Press, politics and revolution: newspapers and journalism in Cork city and county, 1910-23

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dc.contributor.advisorÓ Drisceoil, Donalen
dc.contributor.authorMcCarthy, Alan James
dc.contributor.funderUniversity College Corken
dc.contributor.funderRoyal Irish Academyen
dc.description.abstractDuring the century-shaping years of 1910 to 1923 newspaper enterprises played a key role in shaping/reflecting public opinion. In Cork, the battle for ‘hearts and minds’ was waged by Skibbereen's Southern Star and Skibbereen Eagle, and Cork city institutions, the Cork Examiner and Cork Constitution, along with the Cork Free Press. Notable but fleeting contributions also came from Terence MacSwiney’s short-lived Fianna Fáil in 1914 and the southern edition of Poblacht na h-Éireann during the Irish Civil War. The papers chosen cover the broad spectrum of mainstream public opinion in Cork city and county, namely Redmondite, O’Brienite, republican, loyalist, pro- and anti-Treaty. The location of these papers in Skibbereen and Cork city provides a unique comparative framework to assess changing public opinion from both the nationalist and loyalist perspective, and the differences between the city and a small country town in one of the most violent parts of the country at this time. This research is not exclusively concerned with the journalistic output of these papers, but also their staff and production processes. This inverts typical historical approaches which traditionally use newspapers primarily as sources, whereas this study showcases them as historical forces and not just historical sources. This project examines the experience of these papers, and the consequential, and often devastating, censorship and suppression they experienced. It argues that the suppression carried out by the IRA outdid the British administration in terms of severity. Engaging with the leading issues of the day and acting as a microcosm of the conflicts and disputes that engulfed Ireland as a whole, the newspapers of Cork city and Skibbereen entered the revolutionary decade diametrically opposed. By the end of the decade only two of these papers were still in business, while the country itself would be changed irrevocably.en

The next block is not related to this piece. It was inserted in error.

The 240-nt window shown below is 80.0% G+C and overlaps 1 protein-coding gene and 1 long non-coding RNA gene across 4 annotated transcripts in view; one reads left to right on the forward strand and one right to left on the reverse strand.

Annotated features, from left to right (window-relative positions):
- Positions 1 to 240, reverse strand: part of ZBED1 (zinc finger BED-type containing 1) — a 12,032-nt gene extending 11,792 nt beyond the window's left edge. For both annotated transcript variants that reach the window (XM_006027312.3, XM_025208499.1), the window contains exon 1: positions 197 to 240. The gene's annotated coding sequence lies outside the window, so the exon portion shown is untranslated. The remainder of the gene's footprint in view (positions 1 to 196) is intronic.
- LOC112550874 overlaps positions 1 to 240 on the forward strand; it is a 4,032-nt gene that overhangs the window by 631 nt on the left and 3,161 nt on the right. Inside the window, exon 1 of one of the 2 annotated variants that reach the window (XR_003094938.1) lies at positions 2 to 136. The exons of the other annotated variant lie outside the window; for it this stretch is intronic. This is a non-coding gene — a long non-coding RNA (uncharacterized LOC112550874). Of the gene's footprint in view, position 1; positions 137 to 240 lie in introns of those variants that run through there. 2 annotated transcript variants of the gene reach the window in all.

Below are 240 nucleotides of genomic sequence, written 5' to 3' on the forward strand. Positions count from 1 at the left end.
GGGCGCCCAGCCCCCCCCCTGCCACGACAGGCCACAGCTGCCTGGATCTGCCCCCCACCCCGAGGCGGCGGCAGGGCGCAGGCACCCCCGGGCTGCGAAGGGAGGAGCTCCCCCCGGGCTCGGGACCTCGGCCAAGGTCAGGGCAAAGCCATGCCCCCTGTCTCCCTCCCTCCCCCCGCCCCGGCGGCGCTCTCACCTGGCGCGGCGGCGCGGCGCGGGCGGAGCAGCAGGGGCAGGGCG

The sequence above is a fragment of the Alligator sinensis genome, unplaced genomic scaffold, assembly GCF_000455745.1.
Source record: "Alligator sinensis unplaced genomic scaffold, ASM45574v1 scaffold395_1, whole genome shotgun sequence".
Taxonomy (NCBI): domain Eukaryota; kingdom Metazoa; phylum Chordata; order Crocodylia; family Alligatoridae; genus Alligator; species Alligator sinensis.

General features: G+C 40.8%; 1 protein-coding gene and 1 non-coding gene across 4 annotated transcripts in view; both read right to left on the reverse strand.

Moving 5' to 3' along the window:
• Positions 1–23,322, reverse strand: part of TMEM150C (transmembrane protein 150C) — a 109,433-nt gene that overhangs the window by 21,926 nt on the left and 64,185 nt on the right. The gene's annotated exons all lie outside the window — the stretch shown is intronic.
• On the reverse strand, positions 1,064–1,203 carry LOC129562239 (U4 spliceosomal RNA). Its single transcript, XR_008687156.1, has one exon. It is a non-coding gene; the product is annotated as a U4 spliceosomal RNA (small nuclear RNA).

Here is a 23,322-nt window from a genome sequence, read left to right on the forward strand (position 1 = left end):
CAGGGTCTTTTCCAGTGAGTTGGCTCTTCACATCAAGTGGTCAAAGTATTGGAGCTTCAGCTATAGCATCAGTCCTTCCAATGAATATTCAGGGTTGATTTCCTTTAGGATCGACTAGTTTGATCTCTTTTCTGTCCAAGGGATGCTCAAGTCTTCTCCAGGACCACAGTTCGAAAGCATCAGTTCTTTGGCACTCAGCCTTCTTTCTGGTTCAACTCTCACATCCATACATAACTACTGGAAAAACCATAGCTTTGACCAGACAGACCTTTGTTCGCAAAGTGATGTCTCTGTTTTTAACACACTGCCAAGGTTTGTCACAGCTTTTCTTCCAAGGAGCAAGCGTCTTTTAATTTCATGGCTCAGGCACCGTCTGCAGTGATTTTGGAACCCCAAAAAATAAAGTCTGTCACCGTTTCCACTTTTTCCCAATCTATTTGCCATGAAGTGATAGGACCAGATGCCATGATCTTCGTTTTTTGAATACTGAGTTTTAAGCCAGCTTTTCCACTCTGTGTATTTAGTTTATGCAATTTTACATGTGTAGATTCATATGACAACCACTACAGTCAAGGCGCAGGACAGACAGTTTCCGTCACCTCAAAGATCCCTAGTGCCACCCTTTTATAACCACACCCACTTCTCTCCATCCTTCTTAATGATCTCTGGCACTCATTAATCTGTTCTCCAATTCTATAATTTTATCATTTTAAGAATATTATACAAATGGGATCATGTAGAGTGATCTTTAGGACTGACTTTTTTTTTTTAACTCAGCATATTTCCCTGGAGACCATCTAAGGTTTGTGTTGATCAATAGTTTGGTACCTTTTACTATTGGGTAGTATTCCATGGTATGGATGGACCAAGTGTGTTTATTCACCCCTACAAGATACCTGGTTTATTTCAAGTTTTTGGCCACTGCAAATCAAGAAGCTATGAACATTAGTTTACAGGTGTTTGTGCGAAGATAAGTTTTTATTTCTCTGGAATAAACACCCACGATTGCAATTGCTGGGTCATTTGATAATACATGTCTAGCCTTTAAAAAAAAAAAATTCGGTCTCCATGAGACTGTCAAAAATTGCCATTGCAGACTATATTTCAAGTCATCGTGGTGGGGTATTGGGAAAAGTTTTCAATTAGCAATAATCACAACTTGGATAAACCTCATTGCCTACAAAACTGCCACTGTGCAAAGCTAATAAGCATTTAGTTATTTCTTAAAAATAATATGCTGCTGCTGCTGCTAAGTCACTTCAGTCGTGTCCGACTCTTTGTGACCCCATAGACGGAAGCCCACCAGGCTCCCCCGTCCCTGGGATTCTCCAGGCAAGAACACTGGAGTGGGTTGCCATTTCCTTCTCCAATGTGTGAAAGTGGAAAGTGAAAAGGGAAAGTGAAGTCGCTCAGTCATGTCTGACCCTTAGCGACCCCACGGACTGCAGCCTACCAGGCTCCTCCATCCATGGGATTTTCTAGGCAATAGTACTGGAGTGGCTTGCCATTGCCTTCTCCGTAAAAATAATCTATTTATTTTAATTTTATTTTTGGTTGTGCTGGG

dc.description.statusNot peer revieweden
dc.description.versionAccepted Version
dc.identifier.citationMcCarthy, A. J. 2018. Press, politics and revolution: newspapers and journalism in Cork city and county, 1910-23. PhD Thesis, University College Cork.en
dc.publisherUniversity College Corken
dc.relation.projectUniversity College Cork (School of History Diarmuid Whelan Memorial Scholarship); Royal Irish Academy (Eoin O’Mahoney Research Bursary)en
dc.rights© 2018, Alan James McCarthy.en
dc.subjectIrish revolutionen
dc.subjectSouthern Irish loyalismen
dc.titlePress, politics and revolution: newspapers and journalism in Cork city and county, 1910-23en
dc.typeDoctoral thesisen
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